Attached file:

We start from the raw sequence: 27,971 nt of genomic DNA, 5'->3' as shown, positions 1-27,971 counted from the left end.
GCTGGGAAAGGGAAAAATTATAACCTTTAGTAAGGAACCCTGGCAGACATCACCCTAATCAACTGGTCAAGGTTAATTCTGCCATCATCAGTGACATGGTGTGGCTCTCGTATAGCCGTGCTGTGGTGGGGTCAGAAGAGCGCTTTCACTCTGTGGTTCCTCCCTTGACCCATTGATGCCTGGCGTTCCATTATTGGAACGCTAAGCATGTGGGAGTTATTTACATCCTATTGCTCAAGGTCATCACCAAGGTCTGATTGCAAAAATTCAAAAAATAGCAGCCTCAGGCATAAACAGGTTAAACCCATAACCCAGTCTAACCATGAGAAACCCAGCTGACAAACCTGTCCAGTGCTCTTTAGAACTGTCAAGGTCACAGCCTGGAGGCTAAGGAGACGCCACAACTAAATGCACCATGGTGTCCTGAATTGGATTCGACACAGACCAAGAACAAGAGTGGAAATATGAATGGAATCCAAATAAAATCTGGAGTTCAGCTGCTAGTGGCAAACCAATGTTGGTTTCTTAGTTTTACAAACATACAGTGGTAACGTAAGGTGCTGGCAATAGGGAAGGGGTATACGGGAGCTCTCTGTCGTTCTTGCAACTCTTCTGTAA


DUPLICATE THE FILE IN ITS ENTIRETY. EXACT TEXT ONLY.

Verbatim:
We start from the raw sequence: 27,971 nt of genomic DNA, 5'->3' as shown, positions 1-27,971 counted from the left end.
GCTGGGAAAGGGAAAAATTATAACCTTTAGTAAGGAACCCTGGCAGACATCACCCTAATCAACTGGTCAAGGTTAATTCTGCCATCATCAGTGACATGGTGTGGCTCTCGTATAGCCGTGCTGTGGTGGGGTCAGAAGAGCGCTTTCACTCTGTGGTTCCTCCCTTGACCCATTGATGCCTGGCGTTCCATTATTGGAACGCTAAGCATGTGGGAGTTATTTACATCCTATTGCTCAAGGTCATCACCAAGGTCTGATTGCAAAAATTCAAAAAATAGCAGCCTCAGGCATAAACAGGTTAAACCCATAACCCAGTCTAACCATGAGAAACCCAGCTGACAAACCTGTCCAGTGCTCTTTAGAACTGTCAAGGTCACAGCCTGGAGGCTAAGGAGACGCCACAACTAAATGCACCATGGTGTCCTGAATTGGATTCGACACAGACCAAGAACAAGAGTGGAAATATGAATGGAATCCAAATAAAATCTGGAGTTCAGCTGCTAGTGGCAAACCAATGTTGGTTTCTTAGTTTTACAAACATACAGTGGTAACGTAAGGTGCTGGCAATAGGGAAGGGGTATACGGGAGCTCTCTGTCGTTCTTGCAACTCTTCTGTAA